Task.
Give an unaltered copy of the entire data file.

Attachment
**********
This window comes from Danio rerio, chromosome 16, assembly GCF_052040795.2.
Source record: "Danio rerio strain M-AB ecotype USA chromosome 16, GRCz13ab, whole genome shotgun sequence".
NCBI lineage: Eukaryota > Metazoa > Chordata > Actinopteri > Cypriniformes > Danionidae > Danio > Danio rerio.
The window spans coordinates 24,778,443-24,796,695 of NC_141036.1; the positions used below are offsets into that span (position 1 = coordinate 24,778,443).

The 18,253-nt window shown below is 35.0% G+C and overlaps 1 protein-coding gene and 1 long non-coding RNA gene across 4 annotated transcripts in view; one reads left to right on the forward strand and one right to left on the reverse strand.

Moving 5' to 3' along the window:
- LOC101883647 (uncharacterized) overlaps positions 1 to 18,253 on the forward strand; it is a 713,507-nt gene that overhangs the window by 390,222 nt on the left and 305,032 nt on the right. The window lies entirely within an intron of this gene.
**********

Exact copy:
This window comes from Danio rerio, chromosome 16, assembly GCF_052040795.2.
Source record: "Danio rerio strain M-AB ecotype USA chromosome 16, GRCz13ab, whole genome shotgun sequence".
NCBI lineage: Eukaryota > Metazoa > Chordata > Actinopteri > Cypriniformes > Danionidae > Danio > Danio rerio.
The window spans coordinates 24,778,443-24,796,695 of NC_141036.1; the positions used below are offsets into that span (position 1 = coordinate 24,778,443).

The 18,253-nt window shown below is 35.0% G+C and overlaps 1 protein-coding gene and 1 long non-coding RNA gene across 4 annotated transcripts in view; one reads left to right on the forward strand and one right to left on the reverse strand.

Moving 5' to 3' along the window:
- LOC101883647 (uncharacterized) overlaps positions 1 to 18,253 on the forward strand; it is a 713,507-nt gene that overhangs the window by 390,222 nt on the left and 305,032 nt on the right. The window lies entirely within an intron of this gene.